Born: September 25, 1952
New York, New York
American actor and activist
Best known for the lead role in Superman, Christopher Reeve has dedicated his life to those with disabilities ever since he suffered an injury that left him paralyzed from the neck down.
Christopher Reeve was born September 25, 1952, the oldest of two sons born to Franklin D. Reeve, a novelist, translator, and university professor, and Barbara Pitney Lamb Johnson, a journalist. Reeve's parents were divorced when he was about four years old, and he moved with his mother and brother to Princeton, New Jersey. Although he enjoyed a privileged childhood following his mother's remarriage to a stockbroker, he nevertheless had to cope with the anger and tension that characterized his parents' relationship.
Reeve would often pass the time during his youth playing the piano, swimming, sailing, or engaging in some other similar activity. While he was still just a child around ten or so the stage began to call. His very first role was in a Princeton theater company's production of Gilbert and Sullivan's The Yeoman of the Guard, and after that experience, Reeve was hooked. Later, as a gawky teenager lacking in self-confidence, he found that acting helped him overcome his feelings of clumsiness and insecurity. Reeve starred in virtually every stage production at his exclusive private high school and also spent the summer months immersed in the theater, either as a student or an actor. By the time he was sixteen, he was a true professional with an Actors' Equity Association membership card and an agent.
After graduating from high school in 1970, Reeve attended Cornell University, where he earned a bachelor's degree in English and music theory in 1974. Meanwhile, he continued his drama education, serving as a backstage observer at both the Old Vic in London, England, and the Comedie-Francaise in Paris, France, before enrolling in the Juilliard School for Drama in New York City to pursue graduate studies.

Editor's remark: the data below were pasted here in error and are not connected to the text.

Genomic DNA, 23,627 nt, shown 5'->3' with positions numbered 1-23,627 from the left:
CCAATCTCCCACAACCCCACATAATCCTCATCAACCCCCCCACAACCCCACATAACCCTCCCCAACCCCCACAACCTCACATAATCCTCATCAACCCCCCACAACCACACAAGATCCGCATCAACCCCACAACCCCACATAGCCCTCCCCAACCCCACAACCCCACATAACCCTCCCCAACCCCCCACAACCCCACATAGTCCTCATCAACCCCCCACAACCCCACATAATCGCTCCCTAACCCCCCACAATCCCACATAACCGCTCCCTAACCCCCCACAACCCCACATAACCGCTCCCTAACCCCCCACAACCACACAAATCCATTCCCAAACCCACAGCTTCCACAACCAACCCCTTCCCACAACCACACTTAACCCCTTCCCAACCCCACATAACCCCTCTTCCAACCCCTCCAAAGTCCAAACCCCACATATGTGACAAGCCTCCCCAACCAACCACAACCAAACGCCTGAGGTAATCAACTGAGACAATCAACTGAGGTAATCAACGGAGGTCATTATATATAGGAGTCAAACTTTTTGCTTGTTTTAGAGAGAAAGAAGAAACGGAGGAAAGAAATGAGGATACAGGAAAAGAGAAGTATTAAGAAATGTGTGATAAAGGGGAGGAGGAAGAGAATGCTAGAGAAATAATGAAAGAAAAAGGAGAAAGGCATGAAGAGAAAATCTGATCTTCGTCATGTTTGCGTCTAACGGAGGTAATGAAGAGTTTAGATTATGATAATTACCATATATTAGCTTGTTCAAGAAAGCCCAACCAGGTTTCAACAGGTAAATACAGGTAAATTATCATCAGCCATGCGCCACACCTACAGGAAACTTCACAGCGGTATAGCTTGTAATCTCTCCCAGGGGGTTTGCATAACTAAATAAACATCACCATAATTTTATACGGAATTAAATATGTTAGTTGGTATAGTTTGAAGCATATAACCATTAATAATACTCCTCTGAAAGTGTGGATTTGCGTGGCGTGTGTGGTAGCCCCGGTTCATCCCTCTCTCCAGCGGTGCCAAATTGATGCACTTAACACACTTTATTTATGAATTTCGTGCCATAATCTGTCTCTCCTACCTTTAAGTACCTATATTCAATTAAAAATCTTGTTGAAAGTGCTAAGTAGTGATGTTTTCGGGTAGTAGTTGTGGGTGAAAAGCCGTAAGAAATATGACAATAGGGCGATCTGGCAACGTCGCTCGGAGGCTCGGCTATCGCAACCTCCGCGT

Reeve's first major acting assignment came shortly after his graduation from Cornell when he joined the cast of the television soap opera Love of Life. He remained with the program for two years, during which time he also performed on stage in the evenings with various New York City theater companies, including the Manhattan Theater Club and the Circle Repertory Company. In 1975 Reeve headed to California and won his first movie role, a bit part in a 1978 nuclear submarine disaster movie titled Gray Lady Down. But when no other work was forthcoming, he returned to New York City and appeared in an off-Broadway play that opened in January 1977.
Then, to Reeve's surprise, Hollywood came calling with an offer to try out for the role of Superman in an upcoming film of the same title. At first, Reeve thought the idea was downright silly and very untheatrical, but when he read the script, he loved it. When Superman premiered in December 1978, it met with almost universal critical praise and box-office success. Suddenly, Reeve was a megastar with all of the baggage that entailed, including countless demands on his time, a total loss of privacy, and the danger of being offered only similar roles to the "Man of Steel."
Superman II, which Reeve had agreed to do when he signed on for the first film, was spectacularly successful upon its debut in mid-1981. The critics also liked it, with some even saying that it was better than the first movie. Throughout the 1980s and early 1990s, Reeve enjoyed an increasingly busy film career. Besides reprising his most famous role in Superman III (1983) and Superman IV: The Quest for Peace (1987), which he also helped write, Reeve appeared in about a dozen other pictures, including Deathtrap (1982), Noises Off (1992), The Remains of the Day (1993), and Village of the Damned (1995).